The story so far...Mark is watching a baseball game in a bar outside Toronto. He's got several choice loads lined up on a run to the West Coast and back again. Best of all, when he returns to Toronto,...
Mark is watching a baseball game in a bar outside Toronto. He’s got several choice loads lined up on a run to the West Coast and back again. Best of all, when he returns to Toronto, he’s got a ticket to a Blue Jays’ game against the New York Yankees. In the bar, Mark is met by Randy Reynolds who knows Mark. Mark, however, doesn’t remember Randy very well. They talk for a while and it’s obvious to Mark that Randy is a lazy bum. Mark does his best to ignore the man and eventually he goes away. Later, Mark gets a call from Bud, who asks him why he’s driving so erratically on the 401. Mark thinks Bud’s mistaken, but it turns out that Mark’s truck, ‘Mother Load,’ has been stolen.
Mark reports the theft to the O.P.P. He’s put on hold, then told to contact Peel police because the truck was stolen in their jurisdiction. Eventually the O.P.P. does send a cruiser out after his truck, but by then it’s gone from the highway. The thief has gotten away with ‘Mother Load.’ Mark files a report with the Peel Police and afterward wonders what Randy Reynolds might do with his truck. He figures he’ll try to steal his first load, which is a truck full of consumer electronics. Mark comes up with a plan.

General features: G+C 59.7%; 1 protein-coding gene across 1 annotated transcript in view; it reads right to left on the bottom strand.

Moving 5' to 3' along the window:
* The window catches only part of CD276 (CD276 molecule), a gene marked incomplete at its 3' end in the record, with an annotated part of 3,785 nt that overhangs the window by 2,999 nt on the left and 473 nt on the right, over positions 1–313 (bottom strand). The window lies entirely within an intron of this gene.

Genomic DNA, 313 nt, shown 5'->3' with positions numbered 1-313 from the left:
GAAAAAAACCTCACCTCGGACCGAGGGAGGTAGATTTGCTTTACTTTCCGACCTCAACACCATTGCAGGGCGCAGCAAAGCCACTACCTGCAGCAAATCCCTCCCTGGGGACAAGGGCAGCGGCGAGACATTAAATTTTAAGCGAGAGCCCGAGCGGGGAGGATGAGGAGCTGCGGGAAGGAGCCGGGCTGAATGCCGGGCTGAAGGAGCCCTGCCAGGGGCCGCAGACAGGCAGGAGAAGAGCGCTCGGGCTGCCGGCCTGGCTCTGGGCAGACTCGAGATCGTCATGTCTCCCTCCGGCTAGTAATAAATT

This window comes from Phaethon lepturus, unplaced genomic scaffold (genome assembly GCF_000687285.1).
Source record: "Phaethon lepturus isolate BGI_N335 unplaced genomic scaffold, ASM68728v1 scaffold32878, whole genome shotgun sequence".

Mark was behind the wheel of a rented Ford by 8:30 the next morning. His pick-up wasn’t scheduled until 10 a.m. so he had plenty of time to get to the warehouse in Mississauga so he could wait for Randy Reynolds to show up for the load.
Bud had filled him in on the details of his first few loads and they were big scores from a thief’s point of view. The first load was stereos and DVD players headed for a retail distribution center in Barrie. From there he was supposed to pick up a load of mixed freight from a warehouse across town destined for a department store in North Bay.
And it all began in Mississauga with a couple million dollars worth of electronics.
He turned off Highway 10 onto Matheson Boulevard and headed east nearly three major streets to General Road. He pulled into the lot outside the warehouse at the corner of General Road and Aimco Boulevard, and checked his watch.
It was just after nine.
Mark decided to wait for Randy to show up so he could say hello to the man before the police were called in.
As he waited, he thought of all the ways he’d like to say “Hello.” A fist in the mouth would be one way. Or maybe a kick in the nuts with a steel toed boot. Nice! Or maybe just a few broken fingers and a warning never to touch Mother Load again. At least that way Randy would have a legitimate excuse for not working.
The thought of that put a smile on Mark’s face. By stealing Mother Load, Randy Reynolds would end up with a valid reason not to be working. But if that was the case why stop at his fingers…
By the time Mark glanced at his watch again it was after 10 a.m. He’d been watching the clock closely, but something about doing some serious damage to Randy Reynolds had made the time fly.